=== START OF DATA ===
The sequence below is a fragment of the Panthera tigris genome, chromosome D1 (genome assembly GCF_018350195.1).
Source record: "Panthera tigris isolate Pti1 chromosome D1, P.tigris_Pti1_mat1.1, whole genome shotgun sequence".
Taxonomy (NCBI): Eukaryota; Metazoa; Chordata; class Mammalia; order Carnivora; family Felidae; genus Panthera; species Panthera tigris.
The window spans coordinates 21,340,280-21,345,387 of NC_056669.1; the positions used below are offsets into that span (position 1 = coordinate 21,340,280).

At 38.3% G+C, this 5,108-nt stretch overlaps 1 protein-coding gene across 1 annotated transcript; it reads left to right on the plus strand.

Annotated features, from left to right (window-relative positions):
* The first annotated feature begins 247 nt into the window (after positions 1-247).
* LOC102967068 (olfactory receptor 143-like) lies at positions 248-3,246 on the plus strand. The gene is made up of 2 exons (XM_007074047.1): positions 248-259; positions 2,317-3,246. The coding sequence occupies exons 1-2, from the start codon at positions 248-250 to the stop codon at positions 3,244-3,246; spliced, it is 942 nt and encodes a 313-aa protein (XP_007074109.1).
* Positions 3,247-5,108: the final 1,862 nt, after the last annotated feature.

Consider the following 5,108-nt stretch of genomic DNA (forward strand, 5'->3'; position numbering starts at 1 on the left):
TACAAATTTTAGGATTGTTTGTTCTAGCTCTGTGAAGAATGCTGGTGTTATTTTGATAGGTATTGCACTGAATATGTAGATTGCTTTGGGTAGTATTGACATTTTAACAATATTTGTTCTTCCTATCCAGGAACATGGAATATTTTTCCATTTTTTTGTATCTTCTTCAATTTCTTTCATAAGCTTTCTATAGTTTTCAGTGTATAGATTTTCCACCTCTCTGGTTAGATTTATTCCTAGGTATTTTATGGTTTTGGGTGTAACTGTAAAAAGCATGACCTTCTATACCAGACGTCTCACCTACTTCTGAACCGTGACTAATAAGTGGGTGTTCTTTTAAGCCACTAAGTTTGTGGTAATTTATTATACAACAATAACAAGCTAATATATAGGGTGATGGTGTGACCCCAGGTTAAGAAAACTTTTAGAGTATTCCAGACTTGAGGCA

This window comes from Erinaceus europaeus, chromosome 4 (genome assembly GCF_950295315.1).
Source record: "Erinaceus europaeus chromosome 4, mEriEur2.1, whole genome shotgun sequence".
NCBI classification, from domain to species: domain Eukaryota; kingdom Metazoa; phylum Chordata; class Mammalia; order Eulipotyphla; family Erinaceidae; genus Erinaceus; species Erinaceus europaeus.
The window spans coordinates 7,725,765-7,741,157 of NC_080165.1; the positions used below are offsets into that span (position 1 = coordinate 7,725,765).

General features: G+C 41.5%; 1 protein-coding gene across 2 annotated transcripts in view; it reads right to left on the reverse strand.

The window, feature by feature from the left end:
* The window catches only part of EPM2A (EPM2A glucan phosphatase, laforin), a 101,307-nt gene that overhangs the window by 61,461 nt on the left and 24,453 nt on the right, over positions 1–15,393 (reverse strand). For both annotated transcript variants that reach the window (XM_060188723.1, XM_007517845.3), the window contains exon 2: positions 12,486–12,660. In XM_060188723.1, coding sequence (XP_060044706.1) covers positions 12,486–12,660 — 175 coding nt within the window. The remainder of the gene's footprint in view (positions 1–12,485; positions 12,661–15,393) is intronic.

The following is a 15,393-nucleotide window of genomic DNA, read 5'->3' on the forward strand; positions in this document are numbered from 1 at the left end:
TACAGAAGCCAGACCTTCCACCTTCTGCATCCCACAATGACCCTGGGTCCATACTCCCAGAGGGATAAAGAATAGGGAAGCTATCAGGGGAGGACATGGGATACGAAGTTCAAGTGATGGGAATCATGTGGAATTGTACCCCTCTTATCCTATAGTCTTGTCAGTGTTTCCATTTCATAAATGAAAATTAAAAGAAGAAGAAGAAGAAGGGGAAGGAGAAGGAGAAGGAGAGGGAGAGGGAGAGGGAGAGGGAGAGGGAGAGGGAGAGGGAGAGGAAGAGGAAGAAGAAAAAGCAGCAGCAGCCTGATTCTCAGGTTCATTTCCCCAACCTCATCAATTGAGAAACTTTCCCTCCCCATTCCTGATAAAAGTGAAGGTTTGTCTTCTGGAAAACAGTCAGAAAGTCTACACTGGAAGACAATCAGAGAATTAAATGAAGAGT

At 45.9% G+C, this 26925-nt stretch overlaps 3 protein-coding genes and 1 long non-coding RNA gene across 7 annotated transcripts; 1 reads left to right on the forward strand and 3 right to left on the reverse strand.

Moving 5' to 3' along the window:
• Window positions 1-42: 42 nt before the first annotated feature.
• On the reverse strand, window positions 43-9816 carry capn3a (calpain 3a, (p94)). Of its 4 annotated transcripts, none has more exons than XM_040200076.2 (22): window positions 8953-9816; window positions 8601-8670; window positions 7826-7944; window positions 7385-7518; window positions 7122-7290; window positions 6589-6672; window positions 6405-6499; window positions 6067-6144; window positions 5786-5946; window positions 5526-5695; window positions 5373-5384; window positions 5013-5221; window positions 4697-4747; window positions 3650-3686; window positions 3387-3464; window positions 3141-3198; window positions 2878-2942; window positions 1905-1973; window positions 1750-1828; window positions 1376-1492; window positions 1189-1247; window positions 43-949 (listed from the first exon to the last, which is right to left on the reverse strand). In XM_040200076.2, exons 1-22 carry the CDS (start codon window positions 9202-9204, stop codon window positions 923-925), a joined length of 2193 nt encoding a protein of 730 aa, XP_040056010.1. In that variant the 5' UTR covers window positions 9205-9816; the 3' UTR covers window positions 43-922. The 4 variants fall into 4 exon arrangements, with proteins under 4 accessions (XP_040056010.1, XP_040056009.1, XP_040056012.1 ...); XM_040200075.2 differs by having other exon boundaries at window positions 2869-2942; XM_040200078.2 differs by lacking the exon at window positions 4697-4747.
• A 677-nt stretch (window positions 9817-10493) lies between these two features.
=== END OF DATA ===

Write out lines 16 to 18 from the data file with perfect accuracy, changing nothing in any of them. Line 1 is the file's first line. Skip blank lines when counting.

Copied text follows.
General features: G+C 41.5%; 1 protein-coding gene across 2 annotated transcripts in view; it reads right to left on the reverse strand.

The window, feature by feature from the left end:
* The window catches only part of EPM2A (EPM2A glucan phosphatase, laforin), a 101,307-nt gene that overhangs the window by 61,461 nt on the left and 24,453 nt on the right, over positions 1–15,393 (reverse strand). For both annotated transcript variants that reach the window (XM_060188723.1, XM_007517845.3), the window contains exon 2: positions 12,486–12,660. In XM_060188723.1, coding sequence (XP_060044706.1) covers positions 12,486–12,660 — 175 coding nt within the window. The remainder of the gene's footprint in view (positions 1–12,485; positions 12,661–15,393) is intronic.